Leiden – As soon as I arrived in the city I knew that I had been bewitched under her spell. Her charm and characteristics got me as soon as I departed the train. Just a short walk into the main town and you are swarmed by bikes (no surprise there, you’re in Holland) and the onset of laughter and cheers of the students occupying the streets.
Leiden is not just a student city, it is so much more with it’s history, beautiful architecture, calm canals and bouncing bikes. Leiden is located in the south of Holland and is home to one of the oldest Universities in the Netherlands. The university dates back to 1575, it also houses the botanical garden which was founded in 1590. This is where the tulip was first introduced to Western Europe (post coming soon). Leiden is right in on the action, with easy transport links linking the city to the hub – The Hague.
The History of Leiden,
Leiden is situated on the Rhine, the waters from the river enter the city in two branches, later uniting near it’s centre and flows through the town. Leiden began as a settlement on the left back on the Rhine. The Gravensteen (Count’s stone house), Pieterskerkhof (St. Peter’s Churchyard) and Burcht (Citadel) reflect that period of history. During the 13th and 14th century the city was enlarged four times due to this important market town evolving into a textile industry.
The next 200 years was a period of insecurity, hunger and pestilence for Leiden. The once popular textile industry declined and eventually closed all together.
In 1573/1574 the Spanish siege meant that the city had to hold out against the Spanish forces. During the ‘Dutch Revolt’, the population declined from 15,000 to 12,000. After the siege, Leiden was granted the first University in Holland. When the cities economy began to grow again, the town took action to attract skilled labourers to rebuild the textile industry. Most of these people arrived from Flanders and other countries- usually refugees from religious persecution. From the continued effort the industry thrived again and due to the increase in population further expansions were required in the 17th century.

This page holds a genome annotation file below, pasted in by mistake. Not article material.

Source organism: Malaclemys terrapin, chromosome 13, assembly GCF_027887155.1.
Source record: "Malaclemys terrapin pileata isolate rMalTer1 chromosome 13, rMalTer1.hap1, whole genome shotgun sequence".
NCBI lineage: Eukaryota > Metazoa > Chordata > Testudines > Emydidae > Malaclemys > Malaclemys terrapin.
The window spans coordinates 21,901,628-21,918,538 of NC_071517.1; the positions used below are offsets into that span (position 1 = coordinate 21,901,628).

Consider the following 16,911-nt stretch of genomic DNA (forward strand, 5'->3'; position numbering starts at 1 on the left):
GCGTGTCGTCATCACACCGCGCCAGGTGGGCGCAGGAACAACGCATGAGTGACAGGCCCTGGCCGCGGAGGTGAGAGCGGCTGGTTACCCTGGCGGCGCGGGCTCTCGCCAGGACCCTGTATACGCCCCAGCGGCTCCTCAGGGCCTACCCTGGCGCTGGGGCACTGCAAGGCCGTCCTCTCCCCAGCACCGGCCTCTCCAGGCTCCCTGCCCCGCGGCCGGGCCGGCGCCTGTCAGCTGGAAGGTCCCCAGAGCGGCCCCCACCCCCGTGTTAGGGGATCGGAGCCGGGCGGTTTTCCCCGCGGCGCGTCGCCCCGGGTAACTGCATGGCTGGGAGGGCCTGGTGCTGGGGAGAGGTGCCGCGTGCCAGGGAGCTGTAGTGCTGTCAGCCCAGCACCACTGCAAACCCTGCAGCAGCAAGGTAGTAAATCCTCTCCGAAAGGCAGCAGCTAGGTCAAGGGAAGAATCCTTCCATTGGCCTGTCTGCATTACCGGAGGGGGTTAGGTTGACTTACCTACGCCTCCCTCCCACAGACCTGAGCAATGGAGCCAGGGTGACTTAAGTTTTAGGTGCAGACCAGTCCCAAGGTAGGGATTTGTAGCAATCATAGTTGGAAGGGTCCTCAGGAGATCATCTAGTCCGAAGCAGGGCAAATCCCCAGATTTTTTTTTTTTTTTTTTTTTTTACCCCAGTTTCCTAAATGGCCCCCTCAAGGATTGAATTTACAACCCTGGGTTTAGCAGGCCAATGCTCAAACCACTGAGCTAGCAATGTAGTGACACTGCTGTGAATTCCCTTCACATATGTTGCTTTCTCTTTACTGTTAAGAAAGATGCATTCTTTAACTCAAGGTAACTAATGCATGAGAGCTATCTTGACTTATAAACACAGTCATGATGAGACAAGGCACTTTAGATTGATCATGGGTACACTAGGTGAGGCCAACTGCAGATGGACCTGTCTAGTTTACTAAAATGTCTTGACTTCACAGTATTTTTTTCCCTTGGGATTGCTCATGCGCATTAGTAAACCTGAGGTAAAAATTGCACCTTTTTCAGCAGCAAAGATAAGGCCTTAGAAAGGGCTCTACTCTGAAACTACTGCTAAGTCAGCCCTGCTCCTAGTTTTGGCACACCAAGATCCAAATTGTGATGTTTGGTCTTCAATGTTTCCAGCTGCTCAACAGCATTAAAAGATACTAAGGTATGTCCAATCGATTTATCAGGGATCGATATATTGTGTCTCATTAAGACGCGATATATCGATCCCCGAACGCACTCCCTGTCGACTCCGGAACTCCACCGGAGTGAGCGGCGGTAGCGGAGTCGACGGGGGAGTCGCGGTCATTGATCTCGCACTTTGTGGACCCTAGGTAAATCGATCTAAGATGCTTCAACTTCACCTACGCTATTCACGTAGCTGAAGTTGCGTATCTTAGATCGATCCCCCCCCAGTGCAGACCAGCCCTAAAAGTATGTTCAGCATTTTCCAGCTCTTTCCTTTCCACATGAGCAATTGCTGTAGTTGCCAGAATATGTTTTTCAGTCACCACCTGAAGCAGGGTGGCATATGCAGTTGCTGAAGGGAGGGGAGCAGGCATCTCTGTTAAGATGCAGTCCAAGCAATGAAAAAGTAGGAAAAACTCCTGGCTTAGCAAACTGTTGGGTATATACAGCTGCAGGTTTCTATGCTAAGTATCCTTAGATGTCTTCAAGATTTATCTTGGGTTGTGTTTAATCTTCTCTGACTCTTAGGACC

In the 17th century Leiden became the second largest city in Holland. Although there was growth and prosperity in the city, the working conditions were very poor. The canals were polluted and residents became malnourished causing the onset of disease. During the first half of the 17th century the plaque swamped Leiden and around 36,000 people died. Almshouses, orphanages and hospitals were founded by private individuals.
In 1670 the textile industry declined again, despite the short lived revival from the arrival of French industrialists and their production of goods. Other cities managed to produce goods more economically and under better conditions. This meant that the population in Leiden dropped from 70,000 in 1670 to 28,000 in 1800.